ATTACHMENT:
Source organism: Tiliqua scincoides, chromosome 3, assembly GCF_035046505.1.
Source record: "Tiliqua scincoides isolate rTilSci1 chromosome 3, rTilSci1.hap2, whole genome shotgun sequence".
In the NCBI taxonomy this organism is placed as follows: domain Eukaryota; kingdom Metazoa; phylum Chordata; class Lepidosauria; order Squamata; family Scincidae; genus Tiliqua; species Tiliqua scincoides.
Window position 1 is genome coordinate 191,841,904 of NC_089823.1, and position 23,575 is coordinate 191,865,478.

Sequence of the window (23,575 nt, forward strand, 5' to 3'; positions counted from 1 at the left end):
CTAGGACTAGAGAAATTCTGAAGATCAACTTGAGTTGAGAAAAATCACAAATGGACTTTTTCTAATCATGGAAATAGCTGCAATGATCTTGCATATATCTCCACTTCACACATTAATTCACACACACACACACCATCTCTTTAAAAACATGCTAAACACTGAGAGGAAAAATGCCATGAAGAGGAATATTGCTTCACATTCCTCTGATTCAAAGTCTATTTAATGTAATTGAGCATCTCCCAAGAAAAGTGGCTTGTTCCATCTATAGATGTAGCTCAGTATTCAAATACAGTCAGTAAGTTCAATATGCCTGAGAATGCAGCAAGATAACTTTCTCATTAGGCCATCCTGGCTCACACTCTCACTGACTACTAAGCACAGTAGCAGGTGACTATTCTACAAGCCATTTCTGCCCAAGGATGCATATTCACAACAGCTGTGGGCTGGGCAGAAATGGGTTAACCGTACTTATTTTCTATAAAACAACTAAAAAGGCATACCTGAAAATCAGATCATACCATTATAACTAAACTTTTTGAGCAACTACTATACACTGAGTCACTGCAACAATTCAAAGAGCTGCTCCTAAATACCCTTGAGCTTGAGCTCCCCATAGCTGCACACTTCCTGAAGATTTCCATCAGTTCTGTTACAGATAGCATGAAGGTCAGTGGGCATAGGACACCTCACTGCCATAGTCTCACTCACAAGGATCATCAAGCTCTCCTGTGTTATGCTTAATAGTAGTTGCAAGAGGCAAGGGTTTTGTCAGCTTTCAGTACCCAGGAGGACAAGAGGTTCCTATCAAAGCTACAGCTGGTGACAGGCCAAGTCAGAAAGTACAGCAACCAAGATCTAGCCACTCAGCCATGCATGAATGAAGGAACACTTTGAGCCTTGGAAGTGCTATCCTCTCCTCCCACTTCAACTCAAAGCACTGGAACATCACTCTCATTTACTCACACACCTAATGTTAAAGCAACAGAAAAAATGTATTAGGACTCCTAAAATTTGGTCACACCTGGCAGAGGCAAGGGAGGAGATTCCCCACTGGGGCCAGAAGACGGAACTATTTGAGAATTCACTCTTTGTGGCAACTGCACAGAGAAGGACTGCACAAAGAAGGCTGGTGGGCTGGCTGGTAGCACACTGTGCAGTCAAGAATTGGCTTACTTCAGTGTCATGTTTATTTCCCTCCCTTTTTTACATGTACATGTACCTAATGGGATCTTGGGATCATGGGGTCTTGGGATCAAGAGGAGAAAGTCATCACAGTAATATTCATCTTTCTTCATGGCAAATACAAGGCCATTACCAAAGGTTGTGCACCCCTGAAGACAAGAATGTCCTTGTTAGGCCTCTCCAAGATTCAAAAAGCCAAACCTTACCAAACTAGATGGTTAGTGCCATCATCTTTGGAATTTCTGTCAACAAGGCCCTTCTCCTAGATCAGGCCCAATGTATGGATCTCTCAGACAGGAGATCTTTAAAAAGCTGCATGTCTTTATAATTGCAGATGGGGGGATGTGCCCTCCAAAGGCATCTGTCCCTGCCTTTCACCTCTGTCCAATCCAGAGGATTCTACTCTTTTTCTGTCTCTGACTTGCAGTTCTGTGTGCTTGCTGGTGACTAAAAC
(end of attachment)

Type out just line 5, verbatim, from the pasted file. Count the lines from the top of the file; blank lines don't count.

Sequence of the window (23,575 nt, forward strand, 5' to 3'; positions counted from 1 at the left end):